Choosing Fabrics and Colors
by: Kathy Somers
All fabrics for general quiltmaking should be 100% cotton. They should have a similar weight and thread count as muslin or broadcloth. Fabric that is woven too tightly (as in sheets) or woven too loosely (as in gauzy fabrics) is not suitable. Fabrics should be tested for colorfastness. New fabrics should be washed before using and pressed so that the grain is straight. Recycled fabrics or used clothes are fine as long as they show no signs of wear and are of a suitable fabric. Old sheets, however, are usually not suitable as they are too tightly woven for quilting.
Be aware, as you choose fabrics and colors, that several things can affect how the color 'reads' from a distance of a few feet. One is the 'sheen' or glossiness of a fabric finish, which can often make fabrics appear lighter. Another is metallic accents in a fabric, which can also cause the fabric to appear somewhat lighter. The most important thing that can change the appearance of a fabric from a distance is the interplay of colors within a fabric. For example, if you look at a tiny red and green stripe from a distance, you will see almost a solid gray. Many colors will affect each other in this way, so be sure to check the fabric from a distance to make sure that it has the effect that you are looking for.
Become familiar with the color wheel at right and the placement of colors on it. Also, become familiar with the color schemes below. This will help you to choose colors for your quilt.
Often the best way, however, is to choose something (i.e. a picture or print fabric) whose colors you like and make a color scheme from that.
Another good way to choose a color scheme is to draw the quilt top on the computer or graph paper and color it in with colored pencils till you get one that you love. Notice that dark, cool colors seem to recede while light, warm colors tend to advance toward you. Take note of the way that blocks placed side by side can often create new secondary patterns when colored creatively.
Color Theory is a set of principles used to create harmonious color combinations. Color relationships can be visually represented with a color wheel — the color spectrum wrapped onto a circle.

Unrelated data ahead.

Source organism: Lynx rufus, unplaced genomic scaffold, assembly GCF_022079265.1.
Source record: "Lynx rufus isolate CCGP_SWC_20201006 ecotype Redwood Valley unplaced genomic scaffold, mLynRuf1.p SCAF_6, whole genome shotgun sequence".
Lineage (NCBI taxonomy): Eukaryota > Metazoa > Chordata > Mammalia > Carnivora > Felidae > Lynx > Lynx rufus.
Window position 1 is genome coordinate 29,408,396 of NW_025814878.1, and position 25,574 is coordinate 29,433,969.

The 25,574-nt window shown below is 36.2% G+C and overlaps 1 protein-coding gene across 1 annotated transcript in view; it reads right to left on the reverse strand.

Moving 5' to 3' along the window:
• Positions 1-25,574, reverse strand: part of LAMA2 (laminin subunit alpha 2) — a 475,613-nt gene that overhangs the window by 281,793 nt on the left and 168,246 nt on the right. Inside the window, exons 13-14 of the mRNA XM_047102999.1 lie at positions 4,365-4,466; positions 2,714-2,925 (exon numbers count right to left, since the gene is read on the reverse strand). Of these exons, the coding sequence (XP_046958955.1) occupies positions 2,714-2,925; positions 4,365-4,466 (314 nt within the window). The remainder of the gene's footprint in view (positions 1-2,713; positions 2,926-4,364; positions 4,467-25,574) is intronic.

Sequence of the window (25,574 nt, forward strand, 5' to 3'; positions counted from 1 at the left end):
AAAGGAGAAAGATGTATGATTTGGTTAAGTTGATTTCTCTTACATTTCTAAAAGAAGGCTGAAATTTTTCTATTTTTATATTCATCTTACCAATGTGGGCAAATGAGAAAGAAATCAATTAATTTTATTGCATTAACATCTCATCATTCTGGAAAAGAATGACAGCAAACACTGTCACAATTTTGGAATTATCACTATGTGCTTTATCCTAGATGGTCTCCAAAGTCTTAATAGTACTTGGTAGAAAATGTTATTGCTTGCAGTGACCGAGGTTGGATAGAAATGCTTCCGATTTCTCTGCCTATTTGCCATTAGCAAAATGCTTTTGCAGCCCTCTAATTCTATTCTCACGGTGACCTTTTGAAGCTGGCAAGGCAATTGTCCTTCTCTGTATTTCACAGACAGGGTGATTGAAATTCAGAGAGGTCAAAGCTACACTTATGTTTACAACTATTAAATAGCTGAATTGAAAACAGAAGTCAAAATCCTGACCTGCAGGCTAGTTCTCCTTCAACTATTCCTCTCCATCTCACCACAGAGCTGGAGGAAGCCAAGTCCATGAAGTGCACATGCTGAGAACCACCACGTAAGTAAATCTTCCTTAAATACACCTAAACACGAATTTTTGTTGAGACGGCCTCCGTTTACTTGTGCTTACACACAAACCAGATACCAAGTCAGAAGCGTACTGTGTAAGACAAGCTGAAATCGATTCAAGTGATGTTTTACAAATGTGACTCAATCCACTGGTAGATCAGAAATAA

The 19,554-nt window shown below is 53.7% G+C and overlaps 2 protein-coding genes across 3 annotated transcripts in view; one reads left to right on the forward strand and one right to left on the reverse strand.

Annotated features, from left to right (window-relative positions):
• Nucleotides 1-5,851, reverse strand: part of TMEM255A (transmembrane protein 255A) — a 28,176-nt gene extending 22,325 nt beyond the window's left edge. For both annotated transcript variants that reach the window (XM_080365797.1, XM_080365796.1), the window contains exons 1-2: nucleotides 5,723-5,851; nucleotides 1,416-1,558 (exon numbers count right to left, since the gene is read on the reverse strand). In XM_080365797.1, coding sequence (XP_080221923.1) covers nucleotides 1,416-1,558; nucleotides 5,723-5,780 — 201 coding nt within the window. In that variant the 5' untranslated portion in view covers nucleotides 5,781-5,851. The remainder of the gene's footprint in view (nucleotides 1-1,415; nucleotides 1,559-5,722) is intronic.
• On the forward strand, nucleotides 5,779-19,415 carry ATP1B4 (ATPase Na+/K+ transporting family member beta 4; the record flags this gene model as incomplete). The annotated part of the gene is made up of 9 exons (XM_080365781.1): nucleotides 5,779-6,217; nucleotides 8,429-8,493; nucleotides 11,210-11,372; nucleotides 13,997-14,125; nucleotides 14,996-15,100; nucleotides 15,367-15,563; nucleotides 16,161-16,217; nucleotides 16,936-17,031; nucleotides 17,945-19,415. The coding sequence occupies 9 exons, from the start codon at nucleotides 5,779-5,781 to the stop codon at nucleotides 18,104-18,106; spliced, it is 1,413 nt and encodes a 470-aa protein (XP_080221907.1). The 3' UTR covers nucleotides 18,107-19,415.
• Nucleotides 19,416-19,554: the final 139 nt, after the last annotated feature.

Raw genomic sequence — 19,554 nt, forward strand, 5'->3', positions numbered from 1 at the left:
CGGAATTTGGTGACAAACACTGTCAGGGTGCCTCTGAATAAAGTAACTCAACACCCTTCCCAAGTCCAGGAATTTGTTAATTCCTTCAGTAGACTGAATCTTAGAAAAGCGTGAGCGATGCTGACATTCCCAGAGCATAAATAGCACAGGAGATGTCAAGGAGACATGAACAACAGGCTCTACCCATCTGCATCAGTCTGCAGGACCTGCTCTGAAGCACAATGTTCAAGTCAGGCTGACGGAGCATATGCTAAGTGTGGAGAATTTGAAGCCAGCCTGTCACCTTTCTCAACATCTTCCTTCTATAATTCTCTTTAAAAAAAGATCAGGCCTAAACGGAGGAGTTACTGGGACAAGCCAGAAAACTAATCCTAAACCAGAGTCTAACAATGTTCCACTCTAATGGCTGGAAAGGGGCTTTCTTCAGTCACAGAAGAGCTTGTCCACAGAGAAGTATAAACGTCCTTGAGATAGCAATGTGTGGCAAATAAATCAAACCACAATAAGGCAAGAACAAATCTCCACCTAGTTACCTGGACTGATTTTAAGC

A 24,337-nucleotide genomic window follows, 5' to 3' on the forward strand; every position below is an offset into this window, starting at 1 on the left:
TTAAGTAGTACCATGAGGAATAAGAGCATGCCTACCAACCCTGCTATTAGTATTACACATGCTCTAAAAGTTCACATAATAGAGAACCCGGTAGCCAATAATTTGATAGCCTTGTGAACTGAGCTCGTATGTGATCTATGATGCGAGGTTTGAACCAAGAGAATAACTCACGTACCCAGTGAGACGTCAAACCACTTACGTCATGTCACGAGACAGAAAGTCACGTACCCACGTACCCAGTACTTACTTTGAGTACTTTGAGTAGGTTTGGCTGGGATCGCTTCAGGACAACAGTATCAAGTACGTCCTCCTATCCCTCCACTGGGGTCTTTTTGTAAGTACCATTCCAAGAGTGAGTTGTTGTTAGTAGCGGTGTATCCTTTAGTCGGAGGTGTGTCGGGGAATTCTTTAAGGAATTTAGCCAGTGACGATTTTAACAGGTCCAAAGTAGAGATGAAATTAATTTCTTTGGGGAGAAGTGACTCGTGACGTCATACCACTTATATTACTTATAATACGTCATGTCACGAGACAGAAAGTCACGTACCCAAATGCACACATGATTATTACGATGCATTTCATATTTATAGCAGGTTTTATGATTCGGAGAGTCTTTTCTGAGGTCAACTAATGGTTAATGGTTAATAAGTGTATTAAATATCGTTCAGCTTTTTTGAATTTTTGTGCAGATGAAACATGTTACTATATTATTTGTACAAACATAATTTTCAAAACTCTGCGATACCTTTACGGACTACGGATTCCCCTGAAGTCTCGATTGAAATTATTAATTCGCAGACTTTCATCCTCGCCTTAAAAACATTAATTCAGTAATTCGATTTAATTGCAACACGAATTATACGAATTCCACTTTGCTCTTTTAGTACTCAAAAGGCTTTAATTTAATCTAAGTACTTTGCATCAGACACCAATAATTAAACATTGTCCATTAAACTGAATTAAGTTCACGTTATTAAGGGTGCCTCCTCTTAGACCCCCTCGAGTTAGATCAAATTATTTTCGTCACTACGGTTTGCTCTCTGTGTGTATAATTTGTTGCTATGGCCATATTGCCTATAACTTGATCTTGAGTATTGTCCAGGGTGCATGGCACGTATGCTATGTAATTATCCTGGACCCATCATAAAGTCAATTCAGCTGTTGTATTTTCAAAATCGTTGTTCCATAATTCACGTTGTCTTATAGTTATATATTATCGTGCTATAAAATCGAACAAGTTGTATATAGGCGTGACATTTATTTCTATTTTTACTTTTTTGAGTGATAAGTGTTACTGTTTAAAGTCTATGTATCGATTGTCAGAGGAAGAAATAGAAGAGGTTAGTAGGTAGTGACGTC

According to color theory, harmonious color combinations use any two colors
opposite each other on the color wheel, any three colors equally spaced around
the color wheel forming a triangle, or any four colors forming a rectangle
(actually, two pairs of colors opposite each other). The harmonious color
combinations are called color schemes – sometimes the term 'color harmonies' is
also used. Color schemes remain harmonious regardless of the rotation angle.
Monochromatic Color Scheme
The monochromatic color scheme uses variations in lightness and saturation of a single color. This scheme looks clean and elegant. Monochromatic colors go well together, producing a soothing effect. The monochromatic scheme is very easy on the eyes, especially with blue or green hues.
Achromatic Color Scheme
The achromatic color scheme uses variations in lightness and darkness of black, gray and white. This scheme depends on contrast. It also looks clean and elegant but produces a stark, harsh effect, often meant to portray surrealism. Sometimes just a dash of one color is added as an accent.
Analogous Color Scheme
The analogous color scheme uses colors that are adjacent to each other on the color wheel. One color is used as a dominant color while others are used to enrich the scheme. The analogous scheme is similar to the monochromatic, but offers more nuances (see below for an example).
Complementary Color Scheme
The complementary color scheme consists of two colors that are opposite each other on the color wheel. This scheme looks best when you place a warm color against a cool color, for example, red versus green-blue. This scheme is intrinsically high-contrast (see below for an example)..
Split Complementary Color Scheme
The split complementary scheme is a variation of the standard complementary scheme. It uses a color and the two colors adjacent to its complementary. This provides high contrast without the strong tension of the complementary scheme.
Triadic Color Scheme
The triadic color scheme uses three colors equally spaced around the color wheel. This scheme is popular among artists because it offers strong visual contrast while retaining harmony and color richness. The triadic scheme is not as contrasting as the complementary scheme, but it looks more balanced and harmonious.
Tetradic (Double Complementary) Color Scheme
The tetradic (double complementary) scheme is the most varied because it uses two complementary color pairs. This scheme is hard to harmonize; if all four hues are used in equal amounts, the scheme may look unbalanced, so you should choose a color to be dominant or subdue the colors.
|(All of the above)||
Polychromatic Color Scheme
The Polychromatic Color scheme is made up of many different colors (i.e. scrap quilts). Paradoxally, it is one of the easiest color schemes to balance. There are no rules with this scheme. The more colors, the more balanced and harmonious the effect..
Please note that good color schemes are rarely made from the simple hues of each color. For example, the popular color scheme of pink and green is actually a complimentary color scheme using a tint of red (pink) and tones of green (usually sage or mint). The popular combination of blue and peach are actually a tone of primary blue and a tint of orange. When choosing a color scheme, look beyond the simple hues and consider variations of the colors in question.
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